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Signed, Sealed, Delivered: The Courting of Ginny Hilton

  Valentine, sent in February of 1929. Hail February, the month of roses and lace and stamps on Valentine cards; a prime time for a story of Northern Kentucky Love! Here’s one: Bernard Wright Southgate Jr., son of Bernard Wright Southgate Sr. and Lallie Kennedy, married Virginia D. Hilton on the 17th of September in 1929. Romantic, I suppose, if a bit dry. One can sit at any of our computers and find that information on Ancestry.com for free, like I just did.   However, what Ancestry doesn’t have is much more interesting. Now available on geNKY, the Southgate courtship letters tell a much more relatable tale. Virginia Southgate (at the time, a Hilton) kept all the letters Bernard sent her through their extensive five-year courtship, even as they both attended school and changed residences. Even though we can only hear his half of the conversation, we have a unique look into the fancies and follies between postmarks and biographical milestones. The first letter is dated the 11th of May, in 1924, from Buffalo, West Virginia, and in it, he writes that he was surprised to receive her letter. It is quite possible (and in fact, likely, from the way he describes her personality in his future notes) that Virginia wrote first.  He does tell us she even illustrated her letters! Unfortunately, we do not possess any of those, though there are a few doodles to be seen at the bottom corner of some pages, like a Tokyo sunrise, and a black cat in a dark cellar at midnight. Bernard is modest about his artistic talents. Virginia, or, as he refers to her, “Ginny”,  starts out in her family home at 15 Calhoun St., [...]

Galentine’s Day at the Library

Attention world, Galentine's Day is fast approaching! You may have already marked the occasion on your calendar or you may be scratching your chin in confusion at this turn of phrase. For those that have not already embraced this beautiful land mermaid of a holiday let me give you a brief history.    A little show known as "Parks and Recreation" let it be known to all us mere mortals that Galentine's Day would forever and always be February 13th; otherwise known as the day before Valentine's Day. Traditionally, the second week of February has been devoted to celebrating romantic love but the glory of Leslie Knope's creation is that it celebrates the awesomeness of female friendships. Our gal pals are with us all year long. They listen to us complain, they shoulder our tears, they dance it out with us, and they make us laugh harder than is probably healthy. Why haven't we already been celebrating them!?        This year you can celebrate with us! The Erlanger Branch Library is having a Galentine's Day celebration February 7th at 7:00 PM. We'll be making our BFFs Galentine's Day cards, watching the two hilarious Galentine Day episodes of Parks and Rec as well as stuffing our faces with waffles at our waffle bar.        After you hang out with us at Erlanger you can wander over to the Durr Branch on the actual Galentine's Day, February 13th, for a full day of galentine shenanigans. Starting at 11:00 AM with everyone's favorite meal: brunch with (you guessed it) waffles! Movies will be playing through the afternoon with an enviable array of crafting choices until 4:30 PM when you'll be able to paint ceramic [...]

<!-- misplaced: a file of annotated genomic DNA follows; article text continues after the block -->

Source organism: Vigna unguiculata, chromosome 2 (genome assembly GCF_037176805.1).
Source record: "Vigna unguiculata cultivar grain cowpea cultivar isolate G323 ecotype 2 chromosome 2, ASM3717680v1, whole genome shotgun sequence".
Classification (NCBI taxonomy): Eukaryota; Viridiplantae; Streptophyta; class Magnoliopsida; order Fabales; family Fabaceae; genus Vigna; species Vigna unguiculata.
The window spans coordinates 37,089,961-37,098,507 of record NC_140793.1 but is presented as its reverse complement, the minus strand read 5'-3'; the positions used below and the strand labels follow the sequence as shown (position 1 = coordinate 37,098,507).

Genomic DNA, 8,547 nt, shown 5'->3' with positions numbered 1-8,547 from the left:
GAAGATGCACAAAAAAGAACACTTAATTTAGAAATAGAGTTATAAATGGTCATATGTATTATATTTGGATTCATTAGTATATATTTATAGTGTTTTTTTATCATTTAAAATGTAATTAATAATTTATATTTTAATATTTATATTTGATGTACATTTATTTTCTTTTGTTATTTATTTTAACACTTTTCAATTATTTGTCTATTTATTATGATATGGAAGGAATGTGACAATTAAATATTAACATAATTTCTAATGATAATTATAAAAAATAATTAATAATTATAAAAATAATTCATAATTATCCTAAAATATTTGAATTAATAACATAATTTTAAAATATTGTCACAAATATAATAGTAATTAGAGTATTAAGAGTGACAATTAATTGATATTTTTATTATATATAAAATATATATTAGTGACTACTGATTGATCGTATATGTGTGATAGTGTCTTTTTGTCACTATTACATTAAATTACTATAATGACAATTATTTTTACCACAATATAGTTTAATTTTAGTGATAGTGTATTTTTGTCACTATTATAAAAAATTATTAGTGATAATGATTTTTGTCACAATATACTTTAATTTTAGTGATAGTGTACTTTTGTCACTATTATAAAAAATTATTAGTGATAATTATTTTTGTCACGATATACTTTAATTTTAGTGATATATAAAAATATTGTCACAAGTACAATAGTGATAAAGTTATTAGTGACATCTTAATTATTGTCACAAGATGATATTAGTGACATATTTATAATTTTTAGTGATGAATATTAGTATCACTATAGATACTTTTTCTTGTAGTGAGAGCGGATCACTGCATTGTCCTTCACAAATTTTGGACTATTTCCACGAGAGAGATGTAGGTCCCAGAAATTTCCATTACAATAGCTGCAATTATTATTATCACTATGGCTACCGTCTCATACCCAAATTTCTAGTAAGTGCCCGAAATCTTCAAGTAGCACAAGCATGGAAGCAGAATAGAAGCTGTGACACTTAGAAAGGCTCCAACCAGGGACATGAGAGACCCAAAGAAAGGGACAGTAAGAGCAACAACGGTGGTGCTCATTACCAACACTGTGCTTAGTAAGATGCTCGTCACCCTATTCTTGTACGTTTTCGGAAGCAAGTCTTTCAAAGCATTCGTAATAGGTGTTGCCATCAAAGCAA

Learn Something New Today with Free Online Classes From the Library!

Learn something new today with Gale Courses, an instructor led online course. Why take a Gale Course: Easy: Sign up with your Library card Free: No fees required Accessible: Courses can be accessed anywhere, any time, on any computer with internet access. Engagement: Online discussion areas bring the learner and instructor together for feedback and encouragement. Flexibility: Learn on your own time Recognition: Patrons receive a "Record of Completion" certificate after successfully finishing a course. What Courses are Available? Career and Professional Accounting Business and Management Certification Prep Grant Writing and Nonprofit Healthcare Law and Legal Sales and Marketing Start Your Own Business Teaching and Education Veterinary Computers and Technology Basic Computer Literacy Certification Prep Computer Applications Database Management Graphic and Multimedia Design The Internet PC Networking and Security Web and Computer Programming Personal Development Arts Children, Parents and Family Digital Photography Health and Wellness Job Search Languages Personal Enrichment Personal Finance Test Prep Writing and Publishing Business Writing Creative Writing Grant Writing Publishing … and hundreds more!

By |January 18th, 2017|Categories: Featured Post, KCPL|Tags: , |0 Comments

87 Years of Cincinnati and Northern Kentucky History Added to Kenton County Public Library Database